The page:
Public school supporters in communities across South Carolina need to know that the free-flowing funds from out-of-state interests are filtering through the State House and influencing the agenda on K-12 education. House and Senate members are being pressured by millionaires and in some cases, billionaires from across the country to put in place a program to give tax incentives for students to leave SC public schools. They say that the new program would save the state money and improve public education.
Should parents have the right to send their children to private schools with strong religious foundations? Yes. Should private groups and church organizers have the right to set their own school policies, admission requirements and classes for Christian, Jewish, Muslim, or any other religious training? Yes. Should they be able to hire uncertified teachers, give their choice of tests, diplomas, and select students based on whatever criteria they choose? Yes. The urgent question - Should public tax dollars and incentives support and subsidize these schools? No.
Proponents of the tax credit bill say, "Yes, parents have a right to choose and they should be helped with a tax incentive, especially those who can't afford the private school choice." When asked if the accepting private schools should be accredited and be required to adhere to same standards or oversight, the supports answer, "No, there should be no government intrusion, or additional requirements." That is why public tax dollars and incentives should not be given and why this legislation is a bad idea.
Many families want their children to be involved with religious training during the school day and that is fine. However, tax incentives should not support these religious programs. These same schools often evaluate the personal testimony and faith of potential students. That is fine; but, tax incentives and subsidies should not support these K-12 programs!
The legislation being debated in the House Ways and Means and Senate Education Committees this week also sets up scholarship programs that will be funded by businesses or citizens who direct their income and business tax dollars from the state general fund to send needy students to private schools. It is always a nice idea to help needy students; but, there are two major problems with the set-up. First, most needy at-risk students will not be able to meet the admission requirements of these private schools even if there were one located within walking or driving distance (transportation is not included). Secondly, this "scholarship gift" program will allow businesses or citizens to keep their taxes from going into the S.C. General Fund. That means millions of dollars subtracted from the pie to pay for health care, roads, highway patrolmen, and other safety needs. This is at a time that South Carolina is $700 million short in our state budget and cutting jobs, health care, and critical programs.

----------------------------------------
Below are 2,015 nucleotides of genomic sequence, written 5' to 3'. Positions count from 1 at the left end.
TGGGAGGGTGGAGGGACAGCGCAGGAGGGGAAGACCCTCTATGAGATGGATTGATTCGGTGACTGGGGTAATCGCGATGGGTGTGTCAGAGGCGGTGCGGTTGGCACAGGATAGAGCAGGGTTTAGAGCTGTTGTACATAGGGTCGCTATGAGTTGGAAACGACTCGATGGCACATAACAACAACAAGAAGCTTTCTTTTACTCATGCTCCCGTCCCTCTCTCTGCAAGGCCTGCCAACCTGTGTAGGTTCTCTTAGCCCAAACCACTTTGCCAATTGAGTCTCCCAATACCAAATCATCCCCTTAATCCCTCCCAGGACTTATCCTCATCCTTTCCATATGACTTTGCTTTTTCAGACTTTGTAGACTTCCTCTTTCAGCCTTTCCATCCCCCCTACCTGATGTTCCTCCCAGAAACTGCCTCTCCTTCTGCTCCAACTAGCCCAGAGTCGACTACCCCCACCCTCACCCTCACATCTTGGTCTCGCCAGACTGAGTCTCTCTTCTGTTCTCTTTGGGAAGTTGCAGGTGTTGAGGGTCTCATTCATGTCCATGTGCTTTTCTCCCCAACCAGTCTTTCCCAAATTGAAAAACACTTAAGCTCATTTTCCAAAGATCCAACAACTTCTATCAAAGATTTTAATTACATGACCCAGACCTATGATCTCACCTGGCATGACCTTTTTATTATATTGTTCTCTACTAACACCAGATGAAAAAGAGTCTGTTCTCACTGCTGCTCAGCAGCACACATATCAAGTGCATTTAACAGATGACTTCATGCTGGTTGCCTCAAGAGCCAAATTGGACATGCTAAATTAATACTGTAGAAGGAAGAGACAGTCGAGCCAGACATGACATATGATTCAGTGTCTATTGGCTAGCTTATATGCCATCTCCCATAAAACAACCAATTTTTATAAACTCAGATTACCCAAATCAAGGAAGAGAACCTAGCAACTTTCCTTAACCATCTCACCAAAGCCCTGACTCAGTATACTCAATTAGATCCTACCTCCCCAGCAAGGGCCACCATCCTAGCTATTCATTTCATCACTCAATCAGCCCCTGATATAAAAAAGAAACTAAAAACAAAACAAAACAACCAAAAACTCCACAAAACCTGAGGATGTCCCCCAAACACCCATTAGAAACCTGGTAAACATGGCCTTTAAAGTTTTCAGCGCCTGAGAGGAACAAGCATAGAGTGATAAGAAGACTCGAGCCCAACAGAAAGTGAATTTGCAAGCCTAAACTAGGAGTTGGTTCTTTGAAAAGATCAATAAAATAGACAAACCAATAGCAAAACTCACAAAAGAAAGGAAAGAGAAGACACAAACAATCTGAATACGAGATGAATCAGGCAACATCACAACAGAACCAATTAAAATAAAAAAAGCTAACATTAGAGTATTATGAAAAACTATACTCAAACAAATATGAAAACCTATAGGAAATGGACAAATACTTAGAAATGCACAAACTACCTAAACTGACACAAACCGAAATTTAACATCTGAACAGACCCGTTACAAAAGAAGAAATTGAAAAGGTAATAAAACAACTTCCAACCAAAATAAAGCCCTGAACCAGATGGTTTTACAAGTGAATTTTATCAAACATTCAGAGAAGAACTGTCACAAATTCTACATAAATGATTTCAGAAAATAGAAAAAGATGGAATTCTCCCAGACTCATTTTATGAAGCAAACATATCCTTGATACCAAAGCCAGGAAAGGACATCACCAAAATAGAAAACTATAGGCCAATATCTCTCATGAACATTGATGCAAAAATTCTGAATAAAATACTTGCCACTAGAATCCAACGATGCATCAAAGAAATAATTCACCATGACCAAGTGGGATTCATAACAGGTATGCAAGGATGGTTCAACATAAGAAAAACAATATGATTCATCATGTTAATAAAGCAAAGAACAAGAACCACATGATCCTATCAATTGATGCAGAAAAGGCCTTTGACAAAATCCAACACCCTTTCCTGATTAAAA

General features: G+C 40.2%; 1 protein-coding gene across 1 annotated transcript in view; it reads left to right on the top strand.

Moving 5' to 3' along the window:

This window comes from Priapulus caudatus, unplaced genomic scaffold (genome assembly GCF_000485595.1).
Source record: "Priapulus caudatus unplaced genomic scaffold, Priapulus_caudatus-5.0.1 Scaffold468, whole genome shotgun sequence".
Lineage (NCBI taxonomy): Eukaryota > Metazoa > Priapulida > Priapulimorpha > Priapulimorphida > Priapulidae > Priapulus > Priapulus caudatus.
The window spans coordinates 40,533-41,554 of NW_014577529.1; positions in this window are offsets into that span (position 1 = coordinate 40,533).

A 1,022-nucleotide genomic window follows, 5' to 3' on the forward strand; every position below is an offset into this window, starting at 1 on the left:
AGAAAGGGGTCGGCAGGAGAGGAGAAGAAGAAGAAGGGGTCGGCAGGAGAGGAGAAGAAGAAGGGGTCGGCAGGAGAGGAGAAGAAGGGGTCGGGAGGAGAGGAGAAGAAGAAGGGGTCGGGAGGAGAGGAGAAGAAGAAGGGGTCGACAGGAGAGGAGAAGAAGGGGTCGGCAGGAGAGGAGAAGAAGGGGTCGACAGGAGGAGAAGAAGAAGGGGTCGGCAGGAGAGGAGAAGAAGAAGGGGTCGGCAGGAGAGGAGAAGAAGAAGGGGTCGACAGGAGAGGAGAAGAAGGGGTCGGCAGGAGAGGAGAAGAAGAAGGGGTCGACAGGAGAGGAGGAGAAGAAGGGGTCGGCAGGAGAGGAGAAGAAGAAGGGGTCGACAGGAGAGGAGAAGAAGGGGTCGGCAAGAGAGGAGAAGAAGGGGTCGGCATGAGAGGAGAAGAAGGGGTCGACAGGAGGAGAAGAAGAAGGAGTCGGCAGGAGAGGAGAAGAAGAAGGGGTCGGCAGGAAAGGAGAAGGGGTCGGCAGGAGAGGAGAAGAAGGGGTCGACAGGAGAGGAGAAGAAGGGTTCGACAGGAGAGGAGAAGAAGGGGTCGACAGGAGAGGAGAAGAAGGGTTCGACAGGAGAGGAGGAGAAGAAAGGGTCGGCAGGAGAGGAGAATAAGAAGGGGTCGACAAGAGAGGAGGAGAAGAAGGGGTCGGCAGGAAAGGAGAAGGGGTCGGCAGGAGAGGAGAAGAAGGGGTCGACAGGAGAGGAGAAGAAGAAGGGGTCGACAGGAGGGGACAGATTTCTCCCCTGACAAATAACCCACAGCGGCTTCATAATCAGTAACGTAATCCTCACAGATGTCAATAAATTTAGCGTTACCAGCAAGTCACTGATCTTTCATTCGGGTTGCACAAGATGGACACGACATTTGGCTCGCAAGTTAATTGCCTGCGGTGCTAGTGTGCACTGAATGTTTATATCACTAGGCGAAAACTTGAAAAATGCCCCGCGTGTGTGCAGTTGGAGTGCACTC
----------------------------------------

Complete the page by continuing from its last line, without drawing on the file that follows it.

Similar voucher and tax credits have been in place for a while in Washington, DC, and Florida. Wisconsin just released a report on comparing student achievement after both private and public schools administered the same test. The students receiving the tax credit trailed the regular public school students.
Florida has had a wide-based program for several years and students there are scoring better on standardized tests. Proponents claim that the tax credit program is the reason. It may have had some affect as research has showed that the threat of vouchers and accountability cause school folks to work harder. However, Florida educators in the trenches say that the improvement is based on hard work, more time on task for at-risk students, strong reading intervention programs, after-school sessions, and tremendous professional development training for teachers and school leaders. Those are the "silver bullets" that really make a difference in student achievement.
A strong public education system is important to the future of our county, state, and nation. Everyone has a duty to support public education, whether you have a child in school or not. Shifting tax incentives to encourage students to leave the public system and allowing supporters to transfer their needed tax dollars to private school scholarships is a terrible idea - especially when our charter and regular public schools are struggling financially to exist. If you agree that this pending legislation is a bad idea, please contact your legislators now.